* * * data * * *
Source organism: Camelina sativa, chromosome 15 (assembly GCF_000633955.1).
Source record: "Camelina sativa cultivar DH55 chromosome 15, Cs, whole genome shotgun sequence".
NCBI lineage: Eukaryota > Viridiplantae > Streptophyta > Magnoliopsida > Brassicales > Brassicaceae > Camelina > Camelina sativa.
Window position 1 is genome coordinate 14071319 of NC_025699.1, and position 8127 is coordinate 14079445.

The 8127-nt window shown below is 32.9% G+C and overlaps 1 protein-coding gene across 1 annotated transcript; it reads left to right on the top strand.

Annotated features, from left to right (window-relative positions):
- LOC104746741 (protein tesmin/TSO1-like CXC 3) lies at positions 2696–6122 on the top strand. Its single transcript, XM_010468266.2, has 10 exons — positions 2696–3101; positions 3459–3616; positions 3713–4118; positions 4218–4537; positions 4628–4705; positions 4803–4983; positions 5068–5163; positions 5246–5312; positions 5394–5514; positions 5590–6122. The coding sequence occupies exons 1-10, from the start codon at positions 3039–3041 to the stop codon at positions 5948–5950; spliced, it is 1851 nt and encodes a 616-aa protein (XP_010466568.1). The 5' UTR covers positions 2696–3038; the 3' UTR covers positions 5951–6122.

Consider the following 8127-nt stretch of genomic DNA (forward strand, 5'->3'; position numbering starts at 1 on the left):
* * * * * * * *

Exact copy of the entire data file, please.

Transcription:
Source organism: Camelina sativa, chromosome 15 (assembly GCF_000633955.1).
Source record: "Camelina sativa cultivar DH55 chromosome 15, Cs, whole genome shotgun sequence".
NCBI lineage: Eukaryota > Viridiplantae > Streptophyta > Magnoliopsida > Brassicales > Brassicaceae > Camelina > Camelina sativa.
Window position 1 is genome coordinate 14071319 of NC_025699.1, and position 8127 is coordinate 14079445.

The 8127-nt window shown below is 32.9% G+C and overlaps 1 protein-coding gene across 1 annotated transcript; it reads left to right on the top strand.

Annotated features, from left to right (window-relative positions):
- LOC104746741 (protein tesmin/TSO1-like CXC 3) lies at positions 2696–6122 on the top strand. Its single transcript, XM_010468266.2, has 10 exons — positions 2696–3101; positions 3459–3616; positions 3713–4118; positions 4218–4537; positions 4628–4705; positions 4803–4983; positions 5068–5163; positions 5246–5312; positions 5394–5514; positions 5590–6122. The coding sequence occupies exons 1-10, from the start codon at positions 3039–3041 to the stop codon at positions 5948–5950; spliced, it is 1851 nt and encodes a 616-aa protein (XP_010466568.1). The 5' UTR covers positions 2696–3038; the 3' UTR covers positions 5951–6122.

Consider the following 8127-nt stretch of genomic DNA (forward strand, 5'->3'; position numbering starts at 1 on the left):